Mandated Reporting of Suspected Child Abuse: Ethics, Law, and Policy, Second Edition
For individuals in the U.S. & U.S. territories
Child maltreatment is one of the greatest social maladies of our time, and current statistics, although staggering, may reflect only the surface of the problem. Human service professionals—including psychologists, social workers, teachers, and psychiatrists—are required by law to report known or suspected child maltreatment in the United States. This eminently practical and readable book is directed towards these individuals.
The second edition of this popular book offers expanded guidelines and recommendations. Data on the implications of reporting or not reporting are given life in an expanded "case book within a book" that summarizes lessons learned and shows how problems posed by the law can be avoided. New sections also review issues in the mandatory reporting of abuse on other vulnerable populations, such as individuals who are elderly and developmentally disabled. In addition, a new chapter on therapeutic jurisprudence explores the therapeutic potential of mandatory reporting laws.
By its very design, Mandated Reporting of Suspected Child Abuse, Second Edition, weaves new legal developments and empirical findings into highly practical guidance for practitioners, educators, and court officers.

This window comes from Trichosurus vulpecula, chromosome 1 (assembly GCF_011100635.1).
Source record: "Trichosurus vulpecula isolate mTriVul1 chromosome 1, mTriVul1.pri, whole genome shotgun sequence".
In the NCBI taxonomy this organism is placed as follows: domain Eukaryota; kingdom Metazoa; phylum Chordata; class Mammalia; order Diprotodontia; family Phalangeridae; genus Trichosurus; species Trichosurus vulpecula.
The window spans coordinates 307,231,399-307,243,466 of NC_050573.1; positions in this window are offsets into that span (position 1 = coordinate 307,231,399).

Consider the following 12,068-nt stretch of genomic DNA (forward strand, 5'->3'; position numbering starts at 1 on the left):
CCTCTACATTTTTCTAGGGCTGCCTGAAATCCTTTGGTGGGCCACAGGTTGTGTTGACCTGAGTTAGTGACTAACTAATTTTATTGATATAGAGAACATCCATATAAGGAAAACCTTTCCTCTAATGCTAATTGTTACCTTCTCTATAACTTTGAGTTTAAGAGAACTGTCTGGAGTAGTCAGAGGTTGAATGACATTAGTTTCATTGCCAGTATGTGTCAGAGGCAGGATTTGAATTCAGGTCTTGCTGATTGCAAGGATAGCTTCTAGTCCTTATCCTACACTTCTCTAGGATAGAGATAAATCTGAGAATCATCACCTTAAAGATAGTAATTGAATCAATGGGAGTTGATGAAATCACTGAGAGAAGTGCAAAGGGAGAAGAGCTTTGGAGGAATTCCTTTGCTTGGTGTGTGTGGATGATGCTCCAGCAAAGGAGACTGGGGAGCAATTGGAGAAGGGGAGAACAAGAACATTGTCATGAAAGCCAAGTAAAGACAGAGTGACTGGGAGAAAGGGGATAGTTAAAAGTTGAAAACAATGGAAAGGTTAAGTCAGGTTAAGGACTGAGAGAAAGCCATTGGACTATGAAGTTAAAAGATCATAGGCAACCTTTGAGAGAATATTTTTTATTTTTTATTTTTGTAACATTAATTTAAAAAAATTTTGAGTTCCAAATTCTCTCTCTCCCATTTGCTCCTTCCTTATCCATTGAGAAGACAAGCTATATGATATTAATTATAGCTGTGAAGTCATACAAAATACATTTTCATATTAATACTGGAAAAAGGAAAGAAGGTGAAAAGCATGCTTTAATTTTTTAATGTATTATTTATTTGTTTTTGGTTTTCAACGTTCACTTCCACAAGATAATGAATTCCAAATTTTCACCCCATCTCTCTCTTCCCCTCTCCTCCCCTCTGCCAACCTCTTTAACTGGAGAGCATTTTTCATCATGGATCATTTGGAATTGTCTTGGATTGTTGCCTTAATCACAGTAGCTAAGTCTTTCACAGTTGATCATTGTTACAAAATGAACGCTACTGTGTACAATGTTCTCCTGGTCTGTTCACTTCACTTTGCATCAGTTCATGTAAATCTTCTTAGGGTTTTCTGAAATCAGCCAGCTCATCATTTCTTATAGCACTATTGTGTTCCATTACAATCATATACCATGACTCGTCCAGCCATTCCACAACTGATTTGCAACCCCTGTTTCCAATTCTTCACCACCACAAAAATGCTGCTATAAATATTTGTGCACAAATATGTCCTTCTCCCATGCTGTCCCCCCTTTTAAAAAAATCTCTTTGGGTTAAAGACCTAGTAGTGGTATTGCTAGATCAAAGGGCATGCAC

The book also features four valuable appendixes, including a glossary of child abuse and neglect terms, a directory of information resources, a directory of national and state child protection hotlines, and a discussion of methodological issues in mandatory reporting research.
I. Mandated Reporting: Legal, Ethical, and Professional Issues
- Mandated Child Abuse Reporting Laws: Origins and Evolution
- Mandated Reporting as an Ethical Dilemma
- When Professional Hunches Become Reasonable Suspicions
II. Reporting Suspected Child Abuse: Casebook and Guidelines
- Therapeutic Jurisprudence and Mandated Reporting
- Unreported Cases of Suspected Child Abuse
- Reported Cases of Suspected Child Abuse
III. Mandatory Reporting Practice and Policy
- Guidelines for Reporting Suspected Child Abuse
- Professional Practice and Research
- Child Protection Policy
- Directory of Information Resources
- Directory of National and State Child Protection Hotlines
About the Author
In this second edition of what has already become a classic text, Kalichman provides a comprehensive overview of the ethical and practical issues involved in mental health professionals' duty to report suspected abuse. He discusses ethical and clinical details in considerable detail and produces a book which is rich and rewarding…
The book does a wonderful job of discussing ethical dilemmas, with many excellent case examples. It provides a comprehensive overview of statutes and results of failure to comply with them. The examples of coercive use of mandatory reporting are sobering and of concern. The discussion of results of reporting and not reporting is similar sobering. I appreciated the excellent bibliography…
This is a wonderful and wise book, which I heartily recommend to all trainees and more experienced clinicians in the mental health disciplines. It provides excellent, pragmatic advice about mandatory reporting and the ethics of this situation…I strongly recommend this excellent book.
—Metapsychology: Mental Health Net, 1 February 2000